Strictly speaking, Christopher Kirk was not catfished or anything of the like. He knew the woman he called V. in the flesh, but she still played him for a sap. Truth is a slippery notion when it comes to their odd tale. One murky thing lead to another, resulting in a Brazilian prison sentence for Kirk. It is there María Bühler & Matias Mariani interviewed him for their documentary investigation-meditation I Touched All Your Stuff (trailer here), which screens during the Museum of the Moving Image’s 2015 First Look (this year’s coverage is brought to you by the letter “I”).
Blame Pablo Escobar or maybe Keith Olbermann. Even if they are not directly at fault, they make the story even weirder. Kirk had done a number of interviews with media types like Olbermann after a house-sitting friend wrapper everything in his apartment with aluminum foil (leaving a note with the titular taunt). Kirk had already grown weary of the rat race (seriously, as an IT guy in Olympia, Washington?), so on a half-planned whim, he set off to visit a buddy in Colombia and see Pablo Escobar’s hippos. As the last remnant of the drug lord’s private wildlife park, the transplanted hippopotamus colony has grown and thrived in their new Colombian climate. At least things turned out well for them.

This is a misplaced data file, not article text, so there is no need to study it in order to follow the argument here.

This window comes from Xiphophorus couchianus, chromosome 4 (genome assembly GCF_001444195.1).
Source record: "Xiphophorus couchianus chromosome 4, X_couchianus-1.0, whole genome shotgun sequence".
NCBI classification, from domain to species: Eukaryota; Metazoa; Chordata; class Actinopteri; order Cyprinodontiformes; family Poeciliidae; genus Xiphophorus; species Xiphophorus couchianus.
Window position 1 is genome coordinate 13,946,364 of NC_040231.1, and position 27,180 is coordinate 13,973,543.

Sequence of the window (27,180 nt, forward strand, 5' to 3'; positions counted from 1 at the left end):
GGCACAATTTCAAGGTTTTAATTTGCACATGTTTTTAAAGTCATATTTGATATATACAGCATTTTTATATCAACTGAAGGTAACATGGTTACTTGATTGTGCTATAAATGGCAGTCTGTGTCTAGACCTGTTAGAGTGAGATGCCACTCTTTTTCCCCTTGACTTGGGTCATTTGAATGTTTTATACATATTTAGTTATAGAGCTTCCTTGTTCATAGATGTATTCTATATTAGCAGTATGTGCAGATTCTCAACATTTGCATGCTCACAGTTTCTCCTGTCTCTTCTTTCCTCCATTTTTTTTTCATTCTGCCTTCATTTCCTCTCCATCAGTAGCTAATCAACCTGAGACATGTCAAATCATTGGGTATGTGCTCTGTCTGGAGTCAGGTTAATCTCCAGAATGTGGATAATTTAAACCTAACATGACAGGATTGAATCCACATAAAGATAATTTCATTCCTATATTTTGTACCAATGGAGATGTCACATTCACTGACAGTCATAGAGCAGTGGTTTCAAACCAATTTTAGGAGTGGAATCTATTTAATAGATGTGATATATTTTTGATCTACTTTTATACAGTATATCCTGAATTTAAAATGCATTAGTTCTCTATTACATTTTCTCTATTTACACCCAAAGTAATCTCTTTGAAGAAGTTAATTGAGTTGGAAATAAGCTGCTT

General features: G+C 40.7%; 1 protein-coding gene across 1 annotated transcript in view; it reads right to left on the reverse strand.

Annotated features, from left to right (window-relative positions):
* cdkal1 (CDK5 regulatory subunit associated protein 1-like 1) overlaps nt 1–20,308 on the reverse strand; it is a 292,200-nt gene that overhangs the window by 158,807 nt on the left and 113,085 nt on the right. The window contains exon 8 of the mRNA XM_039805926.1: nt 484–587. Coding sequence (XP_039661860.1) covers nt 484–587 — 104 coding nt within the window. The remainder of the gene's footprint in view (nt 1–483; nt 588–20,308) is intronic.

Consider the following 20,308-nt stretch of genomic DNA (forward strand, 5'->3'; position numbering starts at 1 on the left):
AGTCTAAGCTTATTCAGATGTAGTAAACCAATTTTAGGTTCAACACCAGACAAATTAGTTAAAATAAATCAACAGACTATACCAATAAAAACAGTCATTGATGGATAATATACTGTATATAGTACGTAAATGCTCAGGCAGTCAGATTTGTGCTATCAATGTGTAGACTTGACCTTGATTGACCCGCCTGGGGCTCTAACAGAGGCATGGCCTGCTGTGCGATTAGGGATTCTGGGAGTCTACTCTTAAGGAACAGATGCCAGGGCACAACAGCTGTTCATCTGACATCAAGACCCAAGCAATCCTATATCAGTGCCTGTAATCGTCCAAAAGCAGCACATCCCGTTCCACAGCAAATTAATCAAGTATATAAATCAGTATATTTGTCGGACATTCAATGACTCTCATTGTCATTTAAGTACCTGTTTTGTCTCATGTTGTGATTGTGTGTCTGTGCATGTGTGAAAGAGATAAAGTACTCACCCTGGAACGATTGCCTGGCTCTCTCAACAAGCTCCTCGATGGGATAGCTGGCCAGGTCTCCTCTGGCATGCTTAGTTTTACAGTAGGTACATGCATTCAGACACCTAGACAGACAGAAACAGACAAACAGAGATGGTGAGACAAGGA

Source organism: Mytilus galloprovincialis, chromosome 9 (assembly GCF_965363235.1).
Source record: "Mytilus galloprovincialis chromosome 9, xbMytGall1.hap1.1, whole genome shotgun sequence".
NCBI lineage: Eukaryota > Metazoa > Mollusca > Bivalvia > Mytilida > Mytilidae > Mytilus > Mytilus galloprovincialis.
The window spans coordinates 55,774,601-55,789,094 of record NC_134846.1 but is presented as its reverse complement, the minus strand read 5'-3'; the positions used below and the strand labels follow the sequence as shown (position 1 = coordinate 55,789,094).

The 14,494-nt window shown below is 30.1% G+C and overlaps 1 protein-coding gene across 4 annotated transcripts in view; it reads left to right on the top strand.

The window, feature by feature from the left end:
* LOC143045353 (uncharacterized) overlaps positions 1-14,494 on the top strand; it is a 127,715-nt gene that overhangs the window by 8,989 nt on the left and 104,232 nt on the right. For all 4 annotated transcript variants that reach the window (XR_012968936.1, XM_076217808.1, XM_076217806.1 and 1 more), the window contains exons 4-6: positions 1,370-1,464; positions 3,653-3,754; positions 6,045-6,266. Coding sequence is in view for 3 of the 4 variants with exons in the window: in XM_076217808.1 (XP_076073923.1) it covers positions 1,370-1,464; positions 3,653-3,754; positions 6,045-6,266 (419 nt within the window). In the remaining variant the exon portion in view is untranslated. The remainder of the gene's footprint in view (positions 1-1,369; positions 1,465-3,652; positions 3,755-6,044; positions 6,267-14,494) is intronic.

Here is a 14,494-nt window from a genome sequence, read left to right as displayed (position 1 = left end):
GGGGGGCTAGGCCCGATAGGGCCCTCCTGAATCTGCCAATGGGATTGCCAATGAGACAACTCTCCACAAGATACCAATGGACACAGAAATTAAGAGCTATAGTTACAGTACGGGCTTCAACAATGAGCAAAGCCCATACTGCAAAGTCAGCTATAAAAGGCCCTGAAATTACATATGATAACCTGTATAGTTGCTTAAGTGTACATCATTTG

Kirk lost interest in the hippos when he met V., a more demur and studious acquaintance of his buddy’s party girl friends. Half Japanese and half Colombian, she is by all accountants quite stunning, but viewers will not know for certain, because every surviving picture of her is blurrier than the average Big Foot photo. Of course, that is also part of the film’s intrigue.
For a while Kirk and V maintained a pretty heavy long-distance relationship. Yet, in retrospect, Kirk identifies odd little moments he should have paid more attention to. Regardless, he could not ignore the suspicious circumstances when he started meeting her dodgy friends. Still, she kept him on the hook, because of obvious reasons.
Kirk is a natural born story teller and Bühler & Mariani have a keen sense of the film’s narrative structure, allowing the strangeness to steadily escalate. However, viewers should be cautioned not to emotionally invest in Kirk as a tragic protagonist. After all, he is in prison for something.
Stuff is the darnedest doc. Bühler & Mariani do not exactly connect every dot in V and Kirk’s mysterious lives, but the combination of what they know for sure and their working assumptions feels like ninety percent of the truth. Of course, that confounding ten percent is what fascinates and nags at the viewer.